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  1. #1
    Johann is offline Registered User
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    Equifax gets hacked - 143 million credit files - and waits WEEKS to tell us.

    https://www.cnet.com/how-to/equifax-...illion-hacked/

    And three guys at the top who sold most of their shares DAYS later "had no knowledge of the breach."

    Yeah, right.

    J.

  2. #2
    Maniac Craniac is offline Moderator
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    Well, this is terrible.

    I already have my credit frozen, but if they hacked my pin it can be unfrozen AND there is enough personal information there that they can bypass the use of the pin for the other 2 agencies.

    What the heck do we do now?
    BA, Social Sciences ---- The University Formerly Known As Thomas Edison State College

    If you're tired of starting over, STOP GIVING UP!!! -Shia LaBoeuf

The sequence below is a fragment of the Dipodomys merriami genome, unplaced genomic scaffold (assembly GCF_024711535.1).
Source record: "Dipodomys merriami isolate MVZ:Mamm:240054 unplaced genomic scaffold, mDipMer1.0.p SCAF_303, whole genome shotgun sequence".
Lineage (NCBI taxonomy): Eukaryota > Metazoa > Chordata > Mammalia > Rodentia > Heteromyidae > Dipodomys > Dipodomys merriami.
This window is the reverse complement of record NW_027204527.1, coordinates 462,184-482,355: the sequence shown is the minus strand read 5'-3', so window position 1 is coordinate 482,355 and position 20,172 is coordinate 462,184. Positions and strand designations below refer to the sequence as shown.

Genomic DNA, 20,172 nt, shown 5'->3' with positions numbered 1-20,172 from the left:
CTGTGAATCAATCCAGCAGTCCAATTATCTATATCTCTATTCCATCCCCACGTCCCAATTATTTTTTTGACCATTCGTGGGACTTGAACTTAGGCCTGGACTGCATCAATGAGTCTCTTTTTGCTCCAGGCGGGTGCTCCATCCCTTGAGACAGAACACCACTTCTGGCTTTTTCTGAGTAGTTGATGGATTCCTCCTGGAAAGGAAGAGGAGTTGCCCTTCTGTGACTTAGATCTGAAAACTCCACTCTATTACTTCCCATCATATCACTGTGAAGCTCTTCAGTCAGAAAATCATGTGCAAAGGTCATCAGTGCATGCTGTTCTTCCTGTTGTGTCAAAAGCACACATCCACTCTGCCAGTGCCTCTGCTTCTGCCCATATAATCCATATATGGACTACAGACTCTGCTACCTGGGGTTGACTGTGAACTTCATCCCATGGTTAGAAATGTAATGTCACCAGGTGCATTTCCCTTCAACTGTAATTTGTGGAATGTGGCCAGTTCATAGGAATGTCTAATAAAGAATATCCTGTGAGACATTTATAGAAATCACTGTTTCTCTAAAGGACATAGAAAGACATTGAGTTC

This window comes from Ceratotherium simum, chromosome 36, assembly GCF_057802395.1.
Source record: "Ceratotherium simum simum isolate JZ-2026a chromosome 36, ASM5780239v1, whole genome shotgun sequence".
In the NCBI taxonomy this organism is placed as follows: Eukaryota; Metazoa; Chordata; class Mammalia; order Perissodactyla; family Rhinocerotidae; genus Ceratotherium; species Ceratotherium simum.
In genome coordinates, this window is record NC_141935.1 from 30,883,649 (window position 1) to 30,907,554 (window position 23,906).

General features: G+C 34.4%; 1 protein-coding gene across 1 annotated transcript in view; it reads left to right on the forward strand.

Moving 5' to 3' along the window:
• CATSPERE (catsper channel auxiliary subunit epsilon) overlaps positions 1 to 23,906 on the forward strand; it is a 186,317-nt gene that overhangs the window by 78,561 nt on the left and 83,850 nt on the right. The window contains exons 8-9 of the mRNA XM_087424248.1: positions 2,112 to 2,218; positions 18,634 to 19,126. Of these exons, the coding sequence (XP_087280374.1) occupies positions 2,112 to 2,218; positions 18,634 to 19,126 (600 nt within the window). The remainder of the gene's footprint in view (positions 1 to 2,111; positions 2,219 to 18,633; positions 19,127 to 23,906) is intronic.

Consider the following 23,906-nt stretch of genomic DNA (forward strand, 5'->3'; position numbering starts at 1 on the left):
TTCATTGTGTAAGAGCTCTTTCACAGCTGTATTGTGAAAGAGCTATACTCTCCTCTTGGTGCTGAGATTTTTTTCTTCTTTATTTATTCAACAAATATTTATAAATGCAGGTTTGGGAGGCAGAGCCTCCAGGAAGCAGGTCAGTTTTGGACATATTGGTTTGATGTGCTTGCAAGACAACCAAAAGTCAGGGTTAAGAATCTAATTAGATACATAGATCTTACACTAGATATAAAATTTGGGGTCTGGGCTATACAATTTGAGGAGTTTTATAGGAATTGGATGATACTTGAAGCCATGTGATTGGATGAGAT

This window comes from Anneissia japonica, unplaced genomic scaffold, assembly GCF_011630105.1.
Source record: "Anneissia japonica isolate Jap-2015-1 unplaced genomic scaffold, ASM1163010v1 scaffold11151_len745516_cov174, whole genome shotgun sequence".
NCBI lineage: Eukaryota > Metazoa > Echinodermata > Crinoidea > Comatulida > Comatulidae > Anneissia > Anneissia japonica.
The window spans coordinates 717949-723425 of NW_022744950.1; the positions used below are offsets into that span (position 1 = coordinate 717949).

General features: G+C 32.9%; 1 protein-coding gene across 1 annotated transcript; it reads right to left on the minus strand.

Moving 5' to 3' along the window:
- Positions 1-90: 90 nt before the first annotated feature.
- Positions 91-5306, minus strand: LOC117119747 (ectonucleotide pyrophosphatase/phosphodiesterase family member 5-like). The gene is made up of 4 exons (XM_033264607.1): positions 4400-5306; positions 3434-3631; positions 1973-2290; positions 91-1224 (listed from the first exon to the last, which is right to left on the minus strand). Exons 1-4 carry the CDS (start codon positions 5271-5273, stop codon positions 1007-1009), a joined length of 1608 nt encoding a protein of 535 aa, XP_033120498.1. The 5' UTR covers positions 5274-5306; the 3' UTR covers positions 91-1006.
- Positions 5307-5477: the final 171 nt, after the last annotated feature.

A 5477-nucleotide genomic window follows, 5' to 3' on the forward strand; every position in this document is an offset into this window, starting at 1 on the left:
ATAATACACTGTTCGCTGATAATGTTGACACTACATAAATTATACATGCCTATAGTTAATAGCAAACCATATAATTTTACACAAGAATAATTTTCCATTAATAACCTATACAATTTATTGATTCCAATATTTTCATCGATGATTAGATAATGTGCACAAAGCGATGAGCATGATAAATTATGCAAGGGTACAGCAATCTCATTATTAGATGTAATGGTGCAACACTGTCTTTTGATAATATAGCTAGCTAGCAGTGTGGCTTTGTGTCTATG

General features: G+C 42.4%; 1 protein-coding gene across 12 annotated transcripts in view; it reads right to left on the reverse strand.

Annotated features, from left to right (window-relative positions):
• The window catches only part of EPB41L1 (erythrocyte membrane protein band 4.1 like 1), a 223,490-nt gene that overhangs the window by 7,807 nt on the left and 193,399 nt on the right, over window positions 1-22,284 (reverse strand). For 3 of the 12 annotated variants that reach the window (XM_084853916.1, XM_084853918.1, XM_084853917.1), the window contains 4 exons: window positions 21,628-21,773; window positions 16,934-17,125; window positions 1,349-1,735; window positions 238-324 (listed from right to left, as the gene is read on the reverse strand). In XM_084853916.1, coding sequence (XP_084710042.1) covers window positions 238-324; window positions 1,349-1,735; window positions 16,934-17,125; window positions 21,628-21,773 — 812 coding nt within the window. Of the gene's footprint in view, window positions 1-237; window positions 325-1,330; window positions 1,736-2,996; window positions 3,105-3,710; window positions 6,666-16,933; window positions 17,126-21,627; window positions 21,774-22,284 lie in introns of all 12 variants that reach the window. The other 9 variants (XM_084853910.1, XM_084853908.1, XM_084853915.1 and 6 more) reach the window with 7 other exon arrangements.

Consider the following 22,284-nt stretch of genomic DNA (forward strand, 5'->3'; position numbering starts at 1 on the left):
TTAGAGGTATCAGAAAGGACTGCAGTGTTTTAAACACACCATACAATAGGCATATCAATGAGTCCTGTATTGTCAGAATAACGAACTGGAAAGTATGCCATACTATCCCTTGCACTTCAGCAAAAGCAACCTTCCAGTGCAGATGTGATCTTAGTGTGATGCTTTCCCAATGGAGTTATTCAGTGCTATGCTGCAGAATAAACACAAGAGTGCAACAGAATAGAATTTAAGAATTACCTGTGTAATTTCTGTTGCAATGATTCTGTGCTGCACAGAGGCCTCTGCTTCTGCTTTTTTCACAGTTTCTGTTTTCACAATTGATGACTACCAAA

3. #3
    Johann is offline Registered User
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    The article (and others out there) give you some ideas. Equifax has some disturbing "boilerplate" about signing up for some of their own programs that might help - monitoring etc: If you sign up you forfeit your right to participate in class actions. At least one State Attorney General says it's unenforceable and has demanded its removal.

    From that "weasel clause" blurb - and the delay - Equifax appears (to me) to be more interested in covering its own rear end than its customers' butts. Equifax told me some time ago they could no longer find my file or any of my 50 year credit history . I thought then, it could work for me if this hacking-type thing ever happened. So I let it be. I have no debts or open accounts, (other than phone and electricity) and haven't applied for credit in well over 15 years. The only credit card I have these days is a pre-loaded one that doesn't appear in credit bureau records. I use that for (infrequent) internet purchases only and if it gets hacked, they get very little. Whatever (very) few dollars might be there between purchases. No credit.